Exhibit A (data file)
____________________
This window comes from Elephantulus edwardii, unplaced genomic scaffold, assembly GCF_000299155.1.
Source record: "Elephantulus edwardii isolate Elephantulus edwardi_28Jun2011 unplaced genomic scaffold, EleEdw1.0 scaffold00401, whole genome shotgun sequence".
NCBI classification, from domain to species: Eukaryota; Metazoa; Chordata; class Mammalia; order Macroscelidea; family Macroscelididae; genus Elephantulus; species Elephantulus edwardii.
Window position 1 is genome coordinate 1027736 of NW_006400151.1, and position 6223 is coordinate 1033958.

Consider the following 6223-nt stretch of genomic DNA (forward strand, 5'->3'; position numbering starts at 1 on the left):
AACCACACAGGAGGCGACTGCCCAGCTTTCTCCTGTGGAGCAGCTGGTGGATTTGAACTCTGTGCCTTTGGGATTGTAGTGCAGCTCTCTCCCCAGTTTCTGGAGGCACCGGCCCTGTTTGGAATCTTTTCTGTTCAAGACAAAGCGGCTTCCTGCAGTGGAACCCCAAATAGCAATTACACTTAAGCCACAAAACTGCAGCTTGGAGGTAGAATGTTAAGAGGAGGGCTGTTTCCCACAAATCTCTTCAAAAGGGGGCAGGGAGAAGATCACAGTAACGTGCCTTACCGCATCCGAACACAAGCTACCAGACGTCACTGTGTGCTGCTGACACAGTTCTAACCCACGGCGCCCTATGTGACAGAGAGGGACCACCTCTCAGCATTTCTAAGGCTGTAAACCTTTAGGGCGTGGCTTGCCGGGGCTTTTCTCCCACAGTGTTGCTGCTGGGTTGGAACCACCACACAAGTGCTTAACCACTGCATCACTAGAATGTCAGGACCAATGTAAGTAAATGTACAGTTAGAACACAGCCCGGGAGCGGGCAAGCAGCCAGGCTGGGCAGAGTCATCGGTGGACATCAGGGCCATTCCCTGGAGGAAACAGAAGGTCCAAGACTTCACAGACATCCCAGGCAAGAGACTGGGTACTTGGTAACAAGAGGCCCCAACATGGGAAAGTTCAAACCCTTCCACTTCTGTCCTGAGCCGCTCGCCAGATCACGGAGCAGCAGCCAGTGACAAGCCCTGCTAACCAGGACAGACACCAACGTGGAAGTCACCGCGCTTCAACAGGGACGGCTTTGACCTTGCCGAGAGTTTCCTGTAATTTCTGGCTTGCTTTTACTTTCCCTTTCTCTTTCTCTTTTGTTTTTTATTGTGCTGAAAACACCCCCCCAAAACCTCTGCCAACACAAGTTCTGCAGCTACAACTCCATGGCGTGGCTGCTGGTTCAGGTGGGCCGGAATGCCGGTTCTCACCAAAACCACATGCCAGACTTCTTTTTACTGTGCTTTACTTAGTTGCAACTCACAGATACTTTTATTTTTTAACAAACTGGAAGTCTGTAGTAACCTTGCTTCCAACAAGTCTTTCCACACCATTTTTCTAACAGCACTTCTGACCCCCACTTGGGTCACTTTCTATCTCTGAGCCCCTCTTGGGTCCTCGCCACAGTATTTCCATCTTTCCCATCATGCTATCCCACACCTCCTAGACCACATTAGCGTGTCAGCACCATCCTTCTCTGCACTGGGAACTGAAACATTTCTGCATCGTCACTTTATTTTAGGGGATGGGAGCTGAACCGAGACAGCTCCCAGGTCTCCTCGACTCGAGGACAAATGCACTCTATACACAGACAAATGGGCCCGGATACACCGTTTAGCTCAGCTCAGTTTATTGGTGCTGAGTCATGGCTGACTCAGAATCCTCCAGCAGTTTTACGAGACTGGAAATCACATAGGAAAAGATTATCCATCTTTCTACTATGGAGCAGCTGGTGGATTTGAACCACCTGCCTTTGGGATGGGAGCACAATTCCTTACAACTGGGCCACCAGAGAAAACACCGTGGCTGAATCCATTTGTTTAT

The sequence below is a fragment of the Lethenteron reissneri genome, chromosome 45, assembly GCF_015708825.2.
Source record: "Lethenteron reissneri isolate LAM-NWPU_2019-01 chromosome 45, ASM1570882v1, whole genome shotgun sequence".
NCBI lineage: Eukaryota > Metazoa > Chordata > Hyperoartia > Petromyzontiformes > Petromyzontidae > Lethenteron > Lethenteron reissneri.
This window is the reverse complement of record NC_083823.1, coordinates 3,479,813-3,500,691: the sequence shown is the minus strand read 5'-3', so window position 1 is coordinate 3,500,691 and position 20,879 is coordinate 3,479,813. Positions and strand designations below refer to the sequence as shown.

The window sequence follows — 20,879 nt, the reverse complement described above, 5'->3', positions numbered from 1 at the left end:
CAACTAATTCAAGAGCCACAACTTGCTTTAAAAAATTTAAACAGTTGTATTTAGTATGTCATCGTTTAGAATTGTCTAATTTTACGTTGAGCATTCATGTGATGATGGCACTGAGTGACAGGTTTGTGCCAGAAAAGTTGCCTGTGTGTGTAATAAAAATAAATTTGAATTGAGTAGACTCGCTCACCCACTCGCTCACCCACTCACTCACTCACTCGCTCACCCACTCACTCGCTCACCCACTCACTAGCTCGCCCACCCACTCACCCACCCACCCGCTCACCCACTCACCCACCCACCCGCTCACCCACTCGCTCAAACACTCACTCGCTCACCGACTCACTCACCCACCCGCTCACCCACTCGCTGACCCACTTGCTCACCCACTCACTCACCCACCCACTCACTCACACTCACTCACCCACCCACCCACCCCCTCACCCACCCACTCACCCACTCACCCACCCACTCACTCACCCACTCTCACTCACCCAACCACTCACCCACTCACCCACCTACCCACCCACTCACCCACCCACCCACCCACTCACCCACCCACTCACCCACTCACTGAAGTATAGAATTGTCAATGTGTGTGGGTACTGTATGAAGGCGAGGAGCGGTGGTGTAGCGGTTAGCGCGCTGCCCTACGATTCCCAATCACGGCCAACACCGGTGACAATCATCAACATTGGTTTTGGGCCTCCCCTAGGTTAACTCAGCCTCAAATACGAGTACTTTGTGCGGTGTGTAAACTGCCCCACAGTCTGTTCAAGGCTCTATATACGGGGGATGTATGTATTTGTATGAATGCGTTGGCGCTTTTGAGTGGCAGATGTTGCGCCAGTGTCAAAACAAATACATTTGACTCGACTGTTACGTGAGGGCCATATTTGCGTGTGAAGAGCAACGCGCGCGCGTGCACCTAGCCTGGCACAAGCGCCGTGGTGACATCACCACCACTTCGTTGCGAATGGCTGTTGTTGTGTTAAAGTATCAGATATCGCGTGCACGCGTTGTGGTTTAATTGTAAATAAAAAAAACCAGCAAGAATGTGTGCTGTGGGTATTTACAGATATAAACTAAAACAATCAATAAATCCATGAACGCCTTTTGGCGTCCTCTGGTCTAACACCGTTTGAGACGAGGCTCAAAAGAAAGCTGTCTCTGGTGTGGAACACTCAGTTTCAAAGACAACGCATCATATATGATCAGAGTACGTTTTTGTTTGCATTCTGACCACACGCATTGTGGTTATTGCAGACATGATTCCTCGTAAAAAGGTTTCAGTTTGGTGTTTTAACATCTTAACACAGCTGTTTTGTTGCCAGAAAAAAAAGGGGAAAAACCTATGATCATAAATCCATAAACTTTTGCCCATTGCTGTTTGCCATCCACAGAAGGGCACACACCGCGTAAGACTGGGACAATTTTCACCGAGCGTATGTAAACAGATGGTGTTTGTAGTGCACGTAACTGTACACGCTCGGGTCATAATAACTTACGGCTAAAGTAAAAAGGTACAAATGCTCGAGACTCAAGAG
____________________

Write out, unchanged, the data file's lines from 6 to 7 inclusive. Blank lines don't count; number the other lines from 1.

AACCACACAGGAGGCGACTGCCCAGCTTTCTCCTGTGGAGCAGCTGGTGGATTTGAACTCTGTGCCTTTGGGATTGTAGTGCAGCTCTCTCCCCAGTTTCTGGAGGCACCGGCCCTGTTTGGAATCTTTTCTGTTCAAGACAAAGCGGCTTCCTGCAGTGGAACCCCAAATAGCAATTACACTTAAGCCACAAAACTGCAGCTTGGAGGTAGAATGTTAAGAGGAGGGCTGTTTCCCACAAATCTCTTCAAAAGGGGGCAGGGAGAAGATCACAGTAACGTGCCTTACCGCATCCGAACACAAGCTACCAGACGTCACTGTGTGCTGCTGACACAGTTCTAACCCACGGCGCCCTATGTGACAGAGAGGGACCACCTCTCAGCATTTCTAAGGCTGTAAACCTTTAGGGCGTGGCTTGCCGGGGCTTTTCTCCCACAGTGTTGCTGCTGGGTTGGAACCACCACACAAGTGCTTAACCACTGCATCACTAGAATGTCAGGACCAATGTAAGTAAATGTACAGTTAGAACACAGCCCGGGAGCGGGCAAGCAGCCAGGCTGGGCAGAGTCATCGGTGGACATCAGGGCCATTCCCTGGAGGAAACAGAAGGTCCAAGACTTCACAGACATCCCAGGCAAGAGACTGGGTACTTGGTAACAAGAGGCCCCAACATGGGAAAGTTCAAACCCTTCCACTTCTGTCCTGAGCCGCTCGCCAGATCACGGAGCAGCAGCCAGTGACAAGCCCTGCTAACCAGGACAGACACCAACGTGGAAGTCACCGCGCTTCAACAGGGACGGCTTTGACCTTGCCGAGAGTTTCCTGTAATTTCTGGCTTGCTTTTACTTTCCCTTTCTCTTTCTCTTTTGTTTTTTATTGTGCTGAAAACACCCCCCCAAAACCTCTGCCAACACAAGTTCTGCAGCTACAACTCCATGGCGTGGCTGCTGGTTCAGGTGGGCCGGAATGCCGGTTCTCACCAAAACCACATGCCAGACTTCTTTTTACTGTGCTTTACTTAGTTGCAACTCACAGATACTTTTATTTTTTAACAAACTGGAAGTCTGTAGTAACCTTGCTTCCAACAAGTCTTTCCACACCATTTTTCTAACAGCACTTCTGACCCCCACTTGGGTCACTTTCTATCTCTGAGCCCCTCTTGGGTCCTCGCCACAGTATTTCCATCTTTCCCATCATGCTATCCCACACCTCCTAGACCACATTAGCGTGTCAGCACCATCCTTCTCTGCACTGGGAACTGAAACATTTCTGCATCGTCACTTTATTTTAGGGGATGGGAGCTGAACCGAGACAGCTCCCAGGTCTCCTCGACTCGAGGACAAATGCACTCTATACACAGACAAATGGGCCCGGATACACCGTTTAGCTCAGCTCAGTTTATTGGTGCTGAGTCATGGCTGACTCAGAATCCTCCAGCAGTTTTACGAGACTGGAAATCACATAGGAAAAGATTATCCATCTTTCTACTATGGAGCAGCTGGTGGATTTGAACCACCTGCCTTTGGGATGGGAGCACAATTCCTTACAACTGGGCCACCAGAGAAAACACCGTGGCTGAATCCATTTGTTTAT

The sequence below is a fragment of the Lethenteron reissneri genome, chromosome 45, assembly GCF_015708825.2.